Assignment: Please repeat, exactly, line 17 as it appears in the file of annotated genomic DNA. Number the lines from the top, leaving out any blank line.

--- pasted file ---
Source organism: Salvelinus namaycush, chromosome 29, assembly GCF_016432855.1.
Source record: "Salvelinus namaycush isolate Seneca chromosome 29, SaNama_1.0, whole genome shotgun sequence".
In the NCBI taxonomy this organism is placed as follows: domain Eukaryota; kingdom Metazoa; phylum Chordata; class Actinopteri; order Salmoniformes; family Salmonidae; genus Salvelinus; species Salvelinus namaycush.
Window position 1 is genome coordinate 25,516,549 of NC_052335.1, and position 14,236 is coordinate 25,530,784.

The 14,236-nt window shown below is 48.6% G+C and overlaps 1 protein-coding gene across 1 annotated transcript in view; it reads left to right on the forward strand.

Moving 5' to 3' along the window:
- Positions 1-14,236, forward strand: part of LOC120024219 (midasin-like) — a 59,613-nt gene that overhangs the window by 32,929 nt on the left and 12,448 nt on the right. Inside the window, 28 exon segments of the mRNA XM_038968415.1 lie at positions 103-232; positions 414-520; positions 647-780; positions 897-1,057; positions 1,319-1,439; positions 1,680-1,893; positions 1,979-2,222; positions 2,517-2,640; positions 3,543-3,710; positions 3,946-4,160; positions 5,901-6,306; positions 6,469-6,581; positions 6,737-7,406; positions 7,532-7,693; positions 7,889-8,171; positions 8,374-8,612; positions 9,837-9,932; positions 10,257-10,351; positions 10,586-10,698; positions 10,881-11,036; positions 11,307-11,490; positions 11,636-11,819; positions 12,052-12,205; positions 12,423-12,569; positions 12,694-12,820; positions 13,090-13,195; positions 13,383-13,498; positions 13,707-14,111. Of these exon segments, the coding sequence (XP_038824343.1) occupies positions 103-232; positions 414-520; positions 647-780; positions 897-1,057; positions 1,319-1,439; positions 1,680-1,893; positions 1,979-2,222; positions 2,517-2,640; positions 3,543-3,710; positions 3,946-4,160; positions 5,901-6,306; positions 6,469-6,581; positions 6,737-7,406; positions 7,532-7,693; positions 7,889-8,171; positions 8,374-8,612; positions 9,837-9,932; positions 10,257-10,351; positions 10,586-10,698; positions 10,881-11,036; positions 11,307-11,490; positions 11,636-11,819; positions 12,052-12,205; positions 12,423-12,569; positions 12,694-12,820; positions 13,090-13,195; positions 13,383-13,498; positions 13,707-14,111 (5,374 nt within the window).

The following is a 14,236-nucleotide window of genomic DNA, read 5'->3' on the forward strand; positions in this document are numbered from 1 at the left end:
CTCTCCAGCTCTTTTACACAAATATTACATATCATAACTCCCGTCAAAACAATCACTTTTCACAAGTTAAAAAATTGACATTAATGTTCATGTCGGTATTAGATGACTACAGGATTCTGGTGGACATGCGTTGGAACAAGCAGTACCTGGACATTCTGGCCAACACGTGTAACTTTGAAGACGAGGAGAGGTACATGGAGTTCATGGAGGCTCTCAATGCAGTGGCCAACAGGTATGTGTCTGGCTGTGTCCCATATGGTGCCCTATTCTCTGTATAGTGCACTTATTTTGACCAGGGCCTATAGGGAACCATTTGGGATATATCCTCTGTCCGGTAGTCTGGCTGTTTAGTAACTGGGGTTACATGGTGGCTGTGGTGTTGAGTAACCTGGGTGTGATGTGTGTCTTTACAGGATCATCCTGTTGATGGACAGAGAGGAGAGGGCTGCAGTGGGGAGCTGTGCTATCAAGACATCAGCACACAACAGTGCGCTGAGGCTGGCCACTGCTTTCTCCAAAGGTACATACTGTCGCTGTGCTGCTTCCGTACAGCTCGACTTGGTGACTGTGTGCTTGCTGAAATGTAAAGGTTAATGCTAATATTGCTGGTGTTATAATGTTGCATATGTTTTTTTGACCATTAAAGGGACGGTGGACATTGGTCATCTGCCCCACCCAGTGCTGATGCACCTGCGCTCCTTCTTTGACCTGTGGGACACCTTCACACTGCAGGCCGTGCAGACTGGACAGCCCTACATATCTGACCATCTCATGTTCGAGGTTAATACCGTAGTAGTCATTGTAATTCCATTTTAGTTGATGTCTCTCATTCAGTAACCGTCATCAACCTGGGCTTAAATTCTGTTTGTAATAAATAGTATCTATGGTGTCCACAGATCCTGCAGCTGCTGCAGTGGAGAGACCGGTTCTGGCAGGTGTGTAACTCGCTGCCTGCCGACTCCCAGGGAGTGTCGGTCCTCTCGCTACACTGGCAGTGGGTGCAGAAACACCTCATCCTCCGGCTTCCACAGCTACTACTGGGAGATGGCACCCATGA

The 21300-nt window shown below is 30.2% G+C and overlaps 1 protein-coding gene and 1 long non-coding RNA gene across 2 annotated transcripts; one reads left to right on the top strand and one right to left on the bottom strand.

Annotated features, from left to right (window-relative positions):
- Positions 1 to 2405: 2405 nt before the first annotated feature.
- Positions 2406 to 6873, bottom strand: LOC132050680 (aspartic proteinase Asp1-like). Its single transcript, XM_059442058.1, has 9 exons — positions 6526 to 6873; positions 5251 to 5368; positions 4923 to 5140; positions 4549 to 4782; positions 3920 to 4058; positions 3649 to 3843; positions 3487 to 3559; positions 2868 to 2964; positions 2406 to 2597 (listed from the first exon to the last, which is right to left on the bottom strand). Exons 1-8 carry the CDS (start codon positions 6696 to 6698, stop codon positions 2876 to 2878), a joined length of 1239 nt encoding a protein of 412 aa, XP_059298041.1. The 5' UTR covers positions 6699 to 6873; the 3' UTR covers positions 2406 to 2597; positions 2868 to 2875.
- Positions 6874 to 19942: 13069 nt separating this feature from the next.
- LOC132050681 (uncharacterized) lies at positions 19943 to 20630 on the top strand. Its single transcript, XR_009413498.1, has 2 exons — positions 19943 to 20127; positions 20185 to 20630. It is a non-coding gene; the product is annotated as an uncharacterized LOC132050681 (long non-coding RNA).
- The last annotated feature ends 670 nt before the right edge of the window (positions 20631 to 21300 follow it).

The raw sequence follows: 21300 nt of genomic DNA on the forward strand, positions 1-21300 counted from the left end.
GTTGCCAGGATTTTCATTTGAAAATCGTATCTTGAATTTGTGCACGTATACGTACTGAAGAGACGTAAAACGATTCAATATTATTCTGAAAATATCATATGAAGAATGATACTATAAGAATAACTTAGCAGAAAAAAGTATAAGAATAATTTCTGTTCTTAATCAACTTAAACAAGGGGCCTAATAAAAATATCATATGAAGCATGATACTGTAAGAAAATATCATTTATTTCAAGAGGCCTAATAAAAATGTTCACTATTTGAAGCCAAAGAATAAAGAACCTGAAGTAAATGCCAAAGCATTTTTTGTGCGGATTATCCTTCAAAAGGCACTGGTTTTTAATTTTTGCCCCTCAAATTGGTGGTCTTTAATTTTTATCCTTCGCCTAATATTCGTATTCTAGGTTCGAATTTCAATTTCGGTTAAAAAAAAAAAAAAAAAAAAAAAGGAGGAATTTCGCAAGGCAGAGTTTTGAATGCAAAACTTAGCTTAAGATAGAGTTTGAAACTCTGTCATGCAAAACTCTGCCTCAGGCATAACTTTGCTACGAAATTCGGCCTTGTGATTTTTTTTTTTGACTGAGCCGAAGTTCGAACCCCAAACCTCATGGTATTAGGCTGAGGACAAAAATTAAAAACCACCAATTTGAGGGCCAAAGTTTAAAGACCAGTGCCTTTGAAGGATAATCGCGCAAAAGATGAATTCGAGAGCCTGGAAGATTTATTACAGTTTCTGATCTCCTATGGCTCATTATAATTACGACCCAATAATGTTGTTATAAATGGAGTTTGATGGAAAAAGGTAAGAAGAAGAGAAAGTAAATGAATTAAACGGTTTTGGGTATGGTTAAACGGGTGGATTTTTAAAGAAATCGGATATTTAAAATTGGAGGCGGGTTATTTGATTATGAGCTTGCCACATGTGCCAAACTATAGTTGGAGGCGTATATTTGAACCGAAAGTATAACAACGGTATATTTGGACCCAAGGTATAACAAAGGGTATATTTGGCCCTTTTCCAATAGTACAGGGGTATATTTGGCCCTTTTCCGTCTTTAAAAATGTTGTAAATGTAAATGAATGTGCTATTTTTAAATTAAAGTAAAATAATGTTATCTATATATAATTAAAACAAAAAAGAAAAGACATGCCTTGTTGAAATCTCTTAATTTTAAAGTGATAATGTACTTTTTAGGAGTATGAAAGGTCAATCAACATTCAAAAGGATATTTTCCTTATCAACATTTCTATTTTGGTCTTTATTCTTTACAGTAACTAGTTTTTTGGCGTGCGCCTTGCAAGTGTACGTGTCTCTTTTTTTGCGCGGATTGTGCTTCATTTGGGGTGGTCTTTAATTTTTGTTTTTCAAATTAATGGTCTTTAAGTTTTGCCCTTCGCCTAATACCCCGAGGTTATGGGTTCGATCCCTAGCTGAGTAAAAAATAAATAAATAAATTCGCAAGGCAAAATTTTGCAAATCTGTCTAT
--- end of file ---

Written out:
The raw sequence follows: 21300 nt of genomic DNA on the forward strand, positions 1-21300 counted from the left end.